Revealed: why the deficit actually rose today

Strip out all special factors and total borrowing was £400m higher in 2012-13 than in the previous year.

The boast that the deficit "is falling" and "will continue to fall each and every year" has been crucial to George Osborne's political strategy, so what do the final set of figures for 2012-13 show? At first sight, it appears as if the Chancellor's luck has held. Excluding the transfer of the Royal Mail pension plan and the cash from the Bank of England's Asset Purchase Facility, public sector net borrowing was £120.6bn last year, £300m lower than in 2011-12. It's worth noting that this includes the one-off windfall of £2.4bn from the 4G auction (without which the deficit would be £2.1bn higher) and that borrowing was originally forecast to be £89bn, but Osborne's boast still holds.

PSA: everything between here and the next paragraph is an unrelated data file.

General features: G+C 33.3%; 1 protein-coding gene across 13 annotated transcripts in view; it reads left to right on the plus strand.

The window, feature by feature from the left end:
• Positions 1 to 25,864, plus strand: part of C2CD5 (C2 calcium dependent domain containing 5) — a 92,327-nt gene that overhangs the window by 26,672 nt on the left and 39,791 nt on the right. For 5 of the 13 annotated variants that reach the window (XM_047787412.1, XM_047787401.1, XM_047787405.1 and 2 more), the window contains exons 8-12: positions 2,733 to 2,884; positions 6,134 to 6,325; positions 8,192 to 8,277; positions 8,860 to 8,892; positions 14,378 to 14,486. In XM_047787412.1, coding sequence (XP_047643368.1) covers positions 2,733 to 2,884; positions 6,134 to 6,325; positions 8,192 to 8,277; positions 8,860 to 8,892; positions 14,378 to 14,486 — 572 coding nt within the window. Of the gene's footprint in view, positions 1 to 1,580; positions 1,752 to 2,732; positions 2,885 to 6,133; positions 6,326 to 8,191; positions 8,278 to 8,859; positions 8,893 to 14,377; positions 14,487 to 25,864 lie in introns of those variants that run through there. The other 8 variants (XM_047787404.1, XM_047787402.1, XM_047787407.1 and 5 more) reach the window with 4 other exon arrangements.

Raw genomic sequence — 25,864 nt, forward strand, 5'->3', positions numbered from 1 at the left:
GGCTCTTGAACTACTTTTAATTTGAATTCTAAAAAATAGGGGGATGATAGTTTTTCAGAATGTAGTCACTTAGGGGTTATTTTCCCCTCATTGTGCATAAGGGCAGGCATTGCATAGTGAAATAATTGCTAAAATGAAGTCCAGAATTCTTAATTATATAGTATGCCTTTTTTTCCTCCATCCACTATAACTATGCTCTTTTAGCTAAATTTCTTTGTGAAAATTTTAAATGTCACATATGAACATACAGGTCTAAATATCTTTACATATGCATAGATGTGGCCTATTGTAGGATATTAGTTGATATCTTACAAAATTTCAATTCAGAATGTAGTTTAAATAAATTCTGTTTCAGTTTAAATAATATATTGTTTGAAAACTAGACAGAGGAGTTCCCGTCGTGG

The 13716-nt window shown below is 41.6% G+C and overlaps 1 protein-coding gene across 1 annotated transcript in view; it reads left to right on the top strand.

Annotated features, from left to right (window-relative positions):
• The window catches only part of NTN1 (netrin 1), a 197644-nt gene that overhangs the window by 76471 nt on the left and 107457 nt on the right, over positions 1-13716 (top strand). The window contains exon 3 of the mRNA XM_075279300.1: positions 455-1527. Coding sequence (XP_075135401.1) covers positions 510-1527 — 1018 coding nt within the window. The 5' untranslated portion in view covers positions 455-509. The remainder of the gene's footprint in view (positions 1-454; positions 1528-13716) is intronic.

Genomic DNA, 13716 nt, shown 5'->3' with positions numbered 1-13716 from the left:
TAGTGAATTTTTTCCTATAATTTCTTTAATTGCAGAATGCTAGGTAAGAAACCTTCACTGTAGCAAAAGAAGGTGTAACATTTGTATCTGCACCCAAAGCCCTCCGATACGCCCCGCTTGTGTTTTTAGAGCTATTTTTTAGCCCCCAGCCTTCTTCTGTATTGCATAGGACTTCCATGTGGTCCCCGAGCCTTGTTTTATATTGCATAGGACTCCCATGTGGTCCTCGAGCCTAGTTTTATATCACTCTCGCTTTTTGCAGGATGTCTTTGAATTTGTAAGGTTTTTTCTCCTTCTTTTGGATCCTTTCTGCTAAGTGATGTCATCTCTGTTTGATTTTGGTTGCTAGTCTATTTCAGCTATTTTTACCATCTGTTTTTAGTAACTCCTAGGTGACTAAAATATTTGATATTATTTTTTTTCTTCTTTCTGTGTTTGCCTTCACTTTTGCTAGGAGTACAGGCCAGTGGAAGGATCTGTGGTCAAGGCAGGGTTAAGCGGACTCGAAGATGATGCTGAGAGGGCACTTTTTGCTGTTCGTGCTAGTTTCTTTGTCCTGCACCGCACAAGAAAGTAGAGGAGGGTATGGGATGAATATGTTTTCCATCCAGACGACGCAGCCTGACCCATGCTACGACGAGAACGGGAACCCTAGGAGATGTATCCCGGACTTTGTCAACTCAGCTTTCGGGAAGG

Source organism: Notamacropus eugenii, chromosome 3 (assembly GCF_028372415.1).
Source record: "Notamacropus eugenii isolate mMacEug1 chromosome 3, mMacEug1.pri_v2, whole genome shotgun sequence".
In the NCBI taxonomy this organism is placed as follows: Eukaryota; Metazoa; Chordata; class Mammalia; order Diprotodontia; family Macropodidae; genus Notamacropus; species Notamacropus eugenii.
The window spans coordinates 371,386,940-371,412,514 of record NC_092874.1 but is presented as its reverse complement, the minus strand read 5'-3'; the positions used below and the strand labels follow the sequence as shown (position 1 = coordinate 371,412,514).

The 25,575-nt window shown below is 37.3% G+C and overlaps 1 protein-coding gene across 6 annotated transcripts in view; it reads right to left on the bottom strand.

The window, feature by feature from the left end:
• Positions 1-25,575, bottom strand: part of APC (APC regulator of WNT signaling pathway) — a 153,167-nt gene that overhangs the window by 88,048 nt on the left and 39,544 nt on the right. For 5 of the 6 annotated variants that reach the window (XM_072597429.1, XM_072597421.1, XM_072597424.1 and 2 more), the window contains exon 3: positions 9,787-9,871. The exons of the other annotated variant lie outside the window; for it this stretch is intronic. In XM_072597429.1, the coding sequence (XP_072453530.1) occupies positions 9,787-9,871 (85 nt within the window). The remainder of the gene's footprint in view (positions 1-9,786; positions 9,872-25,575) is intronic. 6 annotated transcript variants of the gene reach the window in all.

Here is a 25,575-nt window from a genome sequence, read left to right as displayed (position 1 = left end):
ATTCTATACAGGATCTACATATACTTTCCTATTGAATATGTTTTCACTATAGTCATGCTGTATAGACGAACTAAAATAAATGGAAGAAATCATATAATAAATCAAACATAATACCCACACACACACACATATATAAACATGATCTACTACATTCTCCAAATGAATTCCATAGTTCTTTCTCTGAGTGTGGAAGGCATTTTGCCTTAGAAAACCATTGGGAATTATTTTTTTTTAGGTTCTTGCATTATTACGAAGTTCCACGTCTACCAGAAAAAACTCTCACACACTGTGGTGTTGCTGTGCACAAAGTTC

Or does it? Strip out all special factors (including the reclassification of Northern Rock Asset Management and Bradford & Bingley as central government bodies) and total borrowing actually rose in 2012-13. As p. 7 of the ONS release states, "on this measure Public Sector Borrowing (PSNB ex) for the year to date is £0.4billion higher than for the same period last year." These figures are of almost no economic significance. Whether borrowing marginally rose or marginally fell makes little difference to the parlous state of the British economy. But they are of immense political significance, which is why Osborne went to such extraordinary lengths to ensure the headline figures would show a fall. As I noted following the Budget, the Treasury forced government departments to underspend by a remarkable £10.9bn in the final months of this year and delayed payments to some international institutions such as the UN and the World Bank. Noting that the £10.9bn was around double the average underspend of the previous five years, IFS head Paul Johnson said: